Phothyzan Bounpaul, We Live, 2013, mixed media installation, dimensions variable. Image courtesy the artist.


Phan Thảo-Nguyễn, Mekong Mechanical, 2012, single channel video, 18:33 min. Image courtesy the artist.

Issues of neoliberal globalization inform the work of Phothyzan Bounpaul and Phan Thảo-Nguyễn. Phothyzan’s We Live is a public art project that he created with villagers affected by environmental degradation and development along the Mekong River outside of Vientiane. Phan looks at industrialized labor in her film Mekong Mechanical, which offers a view inside a factory in the southern delta region of Vietnam that processes catfish for export.


Vương Văn Thạo, Living Fossils, 2007-ongoing, composite resin, oil paint and mixed materials. Image courtesy the artist.


Sovan Philong, “Moeung Srun, 67, from Sa Ang, Kandal Province” from Old Church Building, 2009. Image courtesy the artist.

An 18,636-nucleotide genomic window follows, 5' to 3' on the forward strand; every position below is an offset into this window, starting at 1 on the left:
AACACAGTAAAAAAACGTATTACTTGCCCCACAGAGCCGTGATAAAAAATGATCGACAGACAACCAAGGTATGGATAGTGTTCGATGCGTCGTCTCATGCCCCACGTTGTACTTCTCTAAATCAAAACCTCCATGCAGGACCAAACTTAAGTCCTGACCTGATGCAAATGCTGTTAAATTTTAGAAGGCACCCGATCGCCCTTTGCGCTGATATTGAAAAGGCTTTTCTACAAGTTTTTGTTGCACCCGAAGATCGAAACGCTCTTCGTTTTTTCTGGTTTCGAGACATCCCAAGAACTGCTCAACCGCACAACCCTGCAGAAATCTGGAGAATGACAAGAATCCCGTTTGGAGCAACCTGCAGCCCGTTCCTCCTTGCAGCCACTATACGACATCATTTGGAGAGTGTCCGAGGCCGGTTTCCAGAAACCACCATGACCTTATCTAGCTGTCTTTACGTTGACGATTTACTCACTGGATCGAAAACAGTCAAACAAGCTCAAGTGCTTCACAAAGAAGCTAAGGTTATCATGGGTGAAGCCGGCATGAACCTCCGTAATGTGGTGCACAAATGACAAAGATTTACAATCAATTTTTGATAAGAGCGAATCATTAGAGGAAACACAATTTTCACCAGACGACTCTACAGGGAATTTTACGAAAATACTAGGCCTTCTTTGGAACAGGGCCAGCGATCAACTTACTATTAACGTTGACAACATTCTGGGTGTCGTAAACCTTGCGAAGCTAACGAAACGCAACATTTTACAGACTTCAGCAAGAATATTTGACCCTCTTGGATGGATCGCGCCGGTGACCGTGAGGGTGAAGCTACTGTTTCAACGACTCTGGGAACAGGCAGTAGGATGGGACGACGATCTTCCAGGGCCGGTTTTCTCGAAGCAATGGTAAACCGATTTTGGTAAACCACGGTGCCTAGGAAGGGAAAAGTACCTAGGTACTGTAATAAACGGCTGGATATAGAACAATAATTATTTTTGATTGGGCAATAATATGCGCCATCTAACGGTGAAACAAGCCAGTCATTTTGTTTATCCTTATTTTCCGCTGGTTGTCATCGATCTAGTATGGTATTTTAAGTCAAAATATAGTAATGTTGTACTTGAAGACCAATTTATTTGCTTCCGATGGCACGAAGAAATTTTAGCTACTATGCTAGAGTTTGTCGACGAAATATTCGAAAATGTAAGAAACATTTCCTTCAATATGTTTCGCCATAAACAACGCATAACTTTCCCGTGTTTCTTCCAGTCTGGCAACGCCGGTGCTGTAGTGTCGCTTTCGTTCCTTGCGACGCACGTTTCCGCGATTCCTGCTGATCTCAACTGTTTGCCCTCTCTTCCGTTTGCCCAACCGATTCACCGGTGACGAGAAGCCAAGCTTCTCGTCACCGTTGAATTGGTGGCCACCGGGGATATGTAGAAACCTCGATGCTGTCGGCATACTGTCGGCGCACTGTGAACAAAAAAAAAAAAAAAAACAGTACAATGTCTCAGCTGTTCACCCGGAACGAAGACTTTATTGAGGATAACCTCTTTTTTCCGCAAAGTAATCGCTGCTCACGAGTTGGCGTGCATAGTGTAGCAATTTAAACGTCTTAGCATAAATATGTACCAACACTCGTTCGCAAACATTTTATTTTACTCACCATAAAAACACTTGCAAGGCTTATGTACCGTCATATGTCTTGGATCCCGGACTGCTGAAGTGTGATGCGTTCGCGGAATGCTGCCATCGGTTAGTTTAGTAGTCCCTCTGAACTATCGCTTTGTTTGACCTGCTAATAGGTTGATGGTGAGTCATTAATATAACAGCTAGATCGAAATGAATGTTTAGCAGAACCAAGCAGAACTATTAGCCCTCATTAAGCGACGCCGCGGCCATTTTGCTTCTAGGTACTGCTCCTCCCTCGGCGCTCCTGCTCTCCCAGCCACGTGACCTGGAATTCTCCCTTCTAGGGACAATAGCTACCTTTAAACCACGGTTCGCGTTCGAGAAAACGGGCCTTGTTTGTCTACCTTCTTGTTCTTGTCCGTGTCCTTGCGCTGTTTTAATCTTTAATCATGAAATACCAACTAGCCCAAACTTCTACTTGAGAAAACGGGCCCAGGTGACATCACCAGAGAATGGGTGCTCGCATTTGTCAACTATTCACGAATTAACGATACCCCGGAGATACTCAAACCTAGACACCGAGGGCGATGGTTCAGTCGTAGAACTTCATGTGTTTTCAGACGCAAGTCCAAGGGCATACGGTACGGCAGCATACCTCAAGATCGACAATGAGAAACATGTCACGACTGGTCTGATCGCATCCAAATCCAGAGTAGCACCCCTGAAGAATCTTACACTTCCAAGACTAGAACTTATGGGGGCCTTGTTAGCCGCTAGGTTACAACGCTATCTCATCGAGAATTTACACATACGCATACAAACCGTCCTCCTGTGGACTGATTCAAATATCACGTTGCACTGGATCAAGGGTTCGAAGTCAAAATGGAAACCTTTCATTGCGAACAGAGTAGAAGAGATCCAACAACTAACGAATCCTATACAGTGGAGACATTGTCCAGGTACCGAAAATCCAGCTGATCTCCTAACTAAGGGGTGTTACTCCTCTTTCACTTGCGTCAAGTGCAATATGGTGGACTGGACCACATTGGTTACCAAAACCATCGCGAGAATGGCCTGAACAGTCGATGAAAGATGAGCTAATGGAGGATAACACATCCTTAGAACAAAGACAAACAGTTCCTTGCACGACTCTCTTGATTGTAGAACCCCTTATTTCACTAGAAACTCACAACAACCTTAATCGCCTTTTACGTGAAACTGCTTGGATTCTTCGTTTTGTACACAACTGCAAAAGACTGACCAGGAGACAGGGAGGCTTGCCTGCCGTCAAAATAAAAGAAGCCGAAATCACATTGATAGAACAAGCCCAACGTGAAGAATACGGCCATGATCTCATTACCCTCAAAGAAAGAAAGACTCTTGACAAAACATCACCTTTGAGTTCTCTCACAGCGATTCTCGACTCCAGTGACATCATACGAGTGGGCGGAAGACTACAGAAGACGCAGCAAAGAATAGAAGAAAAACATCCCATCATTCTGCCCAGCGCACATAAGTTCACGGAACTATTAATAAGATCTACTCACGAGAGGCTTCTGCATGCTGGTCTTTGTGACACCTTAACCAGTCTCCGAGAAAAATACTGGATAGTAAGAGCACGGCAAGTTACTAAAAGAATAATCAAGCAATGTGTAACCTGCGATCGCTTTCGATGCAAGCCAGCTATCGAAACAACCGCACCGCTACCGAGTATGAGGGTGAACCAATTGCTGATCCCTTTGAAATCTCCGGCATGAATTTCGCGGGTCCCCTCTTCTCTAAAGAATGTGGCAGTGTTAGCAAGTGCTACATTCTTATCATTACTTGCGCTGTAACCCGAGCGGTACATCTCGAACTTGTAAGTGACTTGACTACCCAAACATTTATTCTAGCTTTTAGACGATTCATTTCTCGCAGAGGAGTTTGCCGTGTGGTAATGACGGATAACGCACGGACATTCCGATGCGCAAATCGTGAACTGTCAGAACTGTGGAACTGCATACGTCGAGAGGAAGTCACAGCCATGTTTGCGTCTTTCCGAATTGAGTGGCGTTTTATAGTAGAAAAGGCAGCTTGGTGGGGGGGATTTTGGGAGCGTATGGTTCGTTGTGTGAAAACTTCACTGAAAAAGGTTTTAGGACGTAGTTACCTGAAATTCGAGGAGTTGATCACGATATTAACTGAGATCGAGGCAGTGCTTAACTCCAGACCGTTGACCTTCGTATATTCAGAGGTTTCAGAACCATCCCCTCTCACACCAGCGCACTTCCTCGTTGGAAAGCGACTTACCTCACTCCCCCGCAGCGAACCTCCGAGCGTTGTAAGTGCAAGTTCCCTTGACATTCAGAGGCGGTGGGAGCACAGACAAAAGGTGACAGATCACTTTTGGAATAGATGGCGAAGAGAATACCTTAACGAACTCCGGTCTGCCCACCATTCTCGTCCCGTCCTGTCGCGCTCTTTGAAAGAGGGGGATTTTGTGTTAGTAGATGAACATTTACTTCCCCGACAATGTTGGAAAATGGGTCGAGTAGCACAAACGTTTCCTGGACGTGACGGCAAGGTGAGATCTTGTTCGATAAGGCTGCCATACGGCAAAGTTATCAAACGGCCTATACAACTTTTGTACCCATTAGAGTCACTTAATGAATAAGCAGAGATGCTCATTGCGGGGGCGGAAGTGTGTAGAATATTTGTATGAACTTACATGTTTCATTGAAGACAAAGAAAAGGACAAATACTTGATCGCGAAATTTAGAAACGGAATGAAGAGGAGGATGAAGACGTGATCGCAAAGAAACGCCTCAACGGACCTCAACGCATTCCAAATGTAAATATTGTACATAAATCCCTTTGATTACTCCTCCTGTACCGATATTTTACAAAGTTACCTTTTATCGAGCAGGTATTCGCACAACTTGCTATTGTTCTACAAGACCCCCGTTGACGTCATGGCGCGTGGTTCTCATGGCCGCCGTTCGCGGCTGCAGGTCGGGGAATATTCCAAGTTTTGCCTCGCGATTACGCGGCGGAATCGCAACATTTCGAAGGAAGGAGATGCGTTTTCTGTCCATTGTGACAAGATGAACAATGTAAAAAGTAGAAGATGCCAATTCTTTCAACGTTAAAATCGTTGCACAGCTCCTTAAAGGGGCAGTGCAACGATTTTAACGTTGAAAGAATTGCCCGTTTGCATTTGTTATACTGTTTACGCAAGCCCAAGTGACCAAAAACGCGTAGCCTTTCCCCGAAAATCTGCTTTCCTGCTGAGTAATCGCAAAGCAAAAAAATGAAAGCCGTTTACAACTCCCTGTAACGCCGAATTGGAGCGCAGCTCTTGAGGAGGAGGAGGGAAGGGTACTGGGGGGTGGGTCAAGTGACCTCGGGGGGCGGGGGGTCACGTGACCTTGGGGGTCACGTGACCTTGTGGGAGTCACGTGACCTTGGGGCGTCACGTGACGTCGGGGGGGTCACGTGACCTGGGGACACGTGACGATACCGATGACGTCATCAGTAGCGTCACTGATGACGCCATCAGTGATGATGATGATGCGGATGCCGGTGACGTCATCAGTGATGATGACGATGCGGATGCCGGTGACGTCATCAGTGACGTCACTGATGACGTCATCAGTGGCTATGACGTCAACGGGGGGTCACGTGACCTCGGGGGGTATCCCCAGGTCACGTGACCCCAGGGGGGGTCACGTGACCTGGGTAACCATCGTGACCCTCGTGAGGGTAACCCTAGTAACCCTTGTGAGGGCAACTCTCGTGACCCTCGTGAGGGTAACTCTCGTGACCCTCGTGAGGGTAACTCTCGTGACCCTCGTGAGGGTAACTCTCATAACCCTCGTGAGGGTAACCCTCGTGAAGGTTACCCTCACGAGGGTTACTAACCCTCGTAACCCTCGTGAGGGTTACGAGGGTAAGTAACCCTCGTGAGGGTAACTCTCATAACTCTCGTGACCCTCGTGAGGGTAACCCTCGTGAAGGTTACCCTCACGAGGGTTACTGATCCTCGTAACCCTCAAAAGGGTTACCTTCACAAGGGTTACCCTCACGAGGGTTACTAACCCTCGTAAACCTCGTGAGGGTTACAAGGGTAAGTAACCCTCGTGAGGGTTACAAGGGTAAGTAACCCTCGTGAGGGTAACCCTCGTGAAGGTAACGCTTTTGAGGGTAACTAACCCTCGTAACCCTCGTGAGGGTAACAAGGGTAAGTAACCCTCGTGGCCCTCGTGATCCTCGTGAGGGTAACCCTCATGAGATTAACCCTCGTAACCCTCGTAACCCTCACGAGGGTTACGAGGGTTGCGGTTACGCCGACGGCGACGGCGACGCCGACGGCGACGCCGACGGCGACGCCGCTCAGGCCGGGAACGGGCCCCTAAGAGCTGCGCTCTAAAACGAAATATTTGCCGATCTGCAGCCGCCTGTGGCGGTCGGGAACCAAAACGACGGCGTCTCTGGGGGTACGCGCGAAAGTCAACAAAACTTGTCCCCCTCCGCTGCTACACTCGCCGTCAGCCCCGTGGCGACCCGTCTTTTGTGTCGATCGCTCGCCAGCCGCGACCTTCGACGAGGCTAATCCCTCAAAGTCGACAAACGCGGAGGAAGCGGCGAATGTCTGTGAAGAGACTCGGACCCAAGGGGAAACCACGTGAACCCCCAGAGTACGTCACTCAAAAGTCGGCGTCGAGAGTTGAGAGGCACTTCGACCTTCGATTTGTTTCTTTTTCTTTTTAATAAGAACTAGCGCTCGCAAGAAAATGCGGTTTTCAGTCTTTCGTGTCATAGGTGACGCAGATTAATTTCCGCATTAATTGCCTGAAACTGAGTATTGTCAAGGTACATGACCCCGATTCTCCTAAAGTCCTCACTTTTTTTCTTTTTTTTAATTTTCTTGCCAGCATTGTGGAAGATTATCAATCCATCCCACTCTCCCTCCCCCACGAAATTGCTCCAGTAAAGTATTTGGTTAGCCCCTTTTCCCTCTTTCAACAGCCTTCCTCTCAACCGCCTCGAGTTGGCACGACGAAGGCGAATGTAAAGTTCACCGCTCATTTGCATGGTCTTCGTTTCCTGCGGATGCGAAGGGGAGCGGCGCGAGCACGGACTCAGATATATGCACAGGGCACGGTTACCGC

Vương Văn Thạo and Sovan Philong contemplate the costs of development on the urban poor and social memory-making. Vương’s resin sculpture series titled Living Fossils is a commentary on what he sees as an unexamined and dubious razing of historical buildings and neighborhoods throughout Hanoi in the name of progress. Sovan’s photographic series Old Church Building is a documentary on the residents of a housing complex in Phnom Penh, many of whom moved there after the fall of the Khmer Rouge. The series depicts life inside one of the few historic buildings left standing amidst the government’s voracious redevelopment of the city, an effort that mostly benefits corrupt bureaucrats and local and foreign investors.